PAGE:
Faulk, whose misdemeanor charge is pending, said he struggles with pain from being thrown to the ground, pepper sprayed, and having his hands tightly bound. He has been taken off reporting the story and planned cops shifts, he told CJR.
“If we had only gotten the police narrative of that night, it would have been, ‘ Well, police owned the night and rounded up all these rambunctious criminals,’” he said. While he was in police custody, Faulk continued to report, and helped deliver phone numbers of sources to reporters who turned around a detailed story about what happened.
That story, which voiced concerns about police tactics in its headline, received more than 1 million page views. Faulk says the story has “been able to diversify the narrative and put more of a human face on everyone involved.” Following reports of police actions, St. Louis Mayor Lyda Krewson and interim Police Chief Lawrence O’Toole have asked for a third-party investigation.
Elizabeth Donald, the president of the St. Louis Society of Professional Journalists, said the city police department has made it difficult for journalists to cover protests in the wake of the 2014 and 2015 Ferguson protests in and around St. Louis. “Unfortunately, given the treatment Mike Faulk received, the lack of apology, and the history of police action against journalists in the Ferguson upheaval, I would be sorely pressed to call this a mere unfortunate circumstance,” she says via email. “It appears to be a pattern of hindering reporters in the performance of their duty.”
How do we proceed? We know you have an obligation to report. …How do we work this out?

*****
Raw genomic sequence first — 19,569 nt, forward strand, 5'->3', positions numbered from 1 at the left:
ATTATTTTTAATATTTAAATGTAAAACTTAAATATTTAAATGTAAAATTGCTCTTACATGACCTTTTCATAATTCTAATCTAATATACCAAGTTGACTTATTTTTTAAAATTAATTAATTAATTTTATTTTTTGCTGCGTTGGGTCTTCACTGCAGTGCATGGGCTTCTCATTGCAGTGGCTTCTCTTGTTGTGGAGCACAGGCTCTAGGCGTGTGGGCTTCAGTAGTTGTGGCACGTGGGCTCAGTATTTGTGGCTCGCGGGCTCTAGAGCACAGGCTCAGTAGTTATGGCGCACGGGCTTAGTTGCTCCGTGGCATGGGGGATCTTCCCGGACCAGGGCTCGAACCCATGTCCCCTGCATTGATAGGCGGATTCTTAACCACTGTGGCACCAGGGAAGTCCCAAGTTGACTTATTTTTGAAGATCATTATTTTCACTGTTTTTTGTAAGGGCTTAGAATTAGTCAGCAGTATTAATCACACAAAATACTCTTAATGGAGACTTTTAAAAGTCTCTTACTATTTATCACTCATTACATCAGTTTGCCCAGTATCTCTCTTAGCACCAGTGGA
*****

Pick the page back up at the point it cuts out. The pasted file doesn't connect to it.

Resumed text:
AS THE RANKS OF LOCAL JOURNALISTS have declined, fewer reporters are assigned to the police beat full time. That is one of the biggest problems facing journalists today, says Handelman, the police media expert. “They come in and parachute and ask a few questions and then move on to another story.”
Frank Straub, a former police chief who now works at the Washington, DC-based Police Foundation, says the press is “in the business of making money and selling commercials, and you kind of get that.” Still, he adds, “the media has done a fairly good job of capturing the tension that exists around the country.”
Most police officials understand their relationship with reporters, says Straub, and he understands why there are times when law enforcement feels like they must defend their officers. But there have been some instances, Straub says, of unions being “over aggressive” in their attacks on the press when police misconduct is alleged—a counterproductive approach.
“Those aggressive, visceral reactions do more to hurt than to help,” he says.
When tensions arise, Straub recommends that police take a deep breath and ask a few questions of reporters. “Let’s have a sitdown,” says Straub by way of an example. “How do we proceed? We know you have an obligation to report. …How do we work this out?” So long as police accountability is an issue, the relationship between law enforcement and the press will be tense. That doesn’t mean either side should stop talking.